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The SANBI provides excellent information on African Penguins and its conservation efforts. Unfortunately the SANBI “bird hospital” was closed for renovations during our stay.

After a quick stop for ice cream, we continued towards the Cape of Good Hope and Cape Point (the very tip of the peninsula) in the Table Mountain National Park. We headed to the lighthouse on Cape Point. The lighthouse stands at 238 meters above sea level on the highest section of the peak and is still in use. Although there is a funicular to the lighthouse, we cajoled the kids into walking up the lighthouse. They humored us to the base of the lighthouse and then stayed behind while Stephen and I climbed the last bit upwards. We had huge vistas as our reward. A short walk away, a second, revolving lighthouse looks out over the jagged rock face below. Having usurped the responsibilities initially delegated to its older counterpart, this structure was built later – in 1914 – to resolve problems brought on by rising mist, and is still currently functional.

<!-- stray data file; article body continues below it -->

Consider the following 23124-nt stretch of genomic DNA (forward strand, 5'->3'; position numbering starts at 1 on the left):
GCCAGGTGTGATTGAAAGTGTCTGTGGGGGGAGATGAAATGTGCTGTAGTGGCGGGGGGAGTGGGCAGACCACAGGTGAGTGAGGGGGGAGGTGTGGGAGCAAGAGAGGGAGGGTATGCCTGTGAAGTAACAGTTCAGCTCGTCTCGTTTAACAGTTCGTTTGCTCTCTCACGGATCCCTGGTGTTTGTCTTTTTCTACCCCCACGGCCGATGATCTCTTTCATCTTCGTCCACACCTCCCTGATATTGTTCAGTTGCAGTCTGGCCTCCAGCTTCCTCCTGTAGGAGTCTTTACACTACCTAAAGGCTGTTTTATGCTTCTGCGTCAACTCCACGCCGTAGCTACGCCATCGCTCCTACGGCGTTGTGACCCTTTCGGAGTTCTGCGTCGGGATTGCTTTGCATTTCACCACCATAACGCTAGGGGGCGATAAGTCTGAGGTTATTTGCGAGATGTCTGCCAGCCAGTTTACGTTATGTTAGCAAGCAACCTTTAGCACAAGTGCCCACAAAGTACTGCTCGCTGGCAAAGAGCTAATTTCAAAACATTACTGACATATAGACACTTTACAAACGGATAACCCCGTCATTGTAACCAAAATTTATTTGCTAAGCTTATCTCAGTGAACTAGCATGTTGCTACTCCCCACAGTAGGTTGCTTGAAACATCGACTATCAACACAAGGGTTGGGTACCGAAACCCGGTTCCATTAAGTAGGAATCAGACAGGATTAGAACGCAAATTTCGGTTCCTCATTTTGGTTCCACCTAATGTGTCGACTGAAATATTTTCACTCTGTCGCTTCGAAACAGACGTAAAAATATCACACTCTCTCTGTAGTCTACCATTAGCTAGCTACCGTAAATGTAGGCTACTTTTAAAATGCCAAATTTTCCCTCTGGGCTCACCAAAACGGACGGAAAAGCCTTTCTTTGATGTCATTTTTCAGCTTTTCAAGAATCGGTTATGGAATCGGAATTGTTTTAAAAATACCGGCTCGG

We were quickly losing daylight and decided to head back towards Capetown. We headed back to Capetown through Hout Bay, which meant Chapman’s Peak. While leaving the park, we were surprised to spot two zebras. Zebra sightings are not common in this region. The first one bounded across the road in front of us with a second close behind. By the time we managed to pull over, just the zebra’s backside remained.

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Zebra backside and just the ear tips of the second zebra

At this point, we had seen whales, penguins, and zebras. We would soon add ostrich and camel (in farms). As we drove towards Hout Bay, we were hugging the mountainous coastline and enjoyed the views. The mountain cliffs quickly rose from the crashing Atlantic Ocean and the serene beaches of the morning seemed very distant. The 5.5 mile drive of Chapman’s Peak is regarded as one of the most scenic drives in the world. I wasn’t counting, but there are 114 curves along the 5.5 miles! And each curve revealed stunning views of the cliffs and coastline. In a short span of 30 minutes, the temperatures plummeted and the wind picked up. The early evening fog was started to roll in and we appeared to be driving through the cloud layer.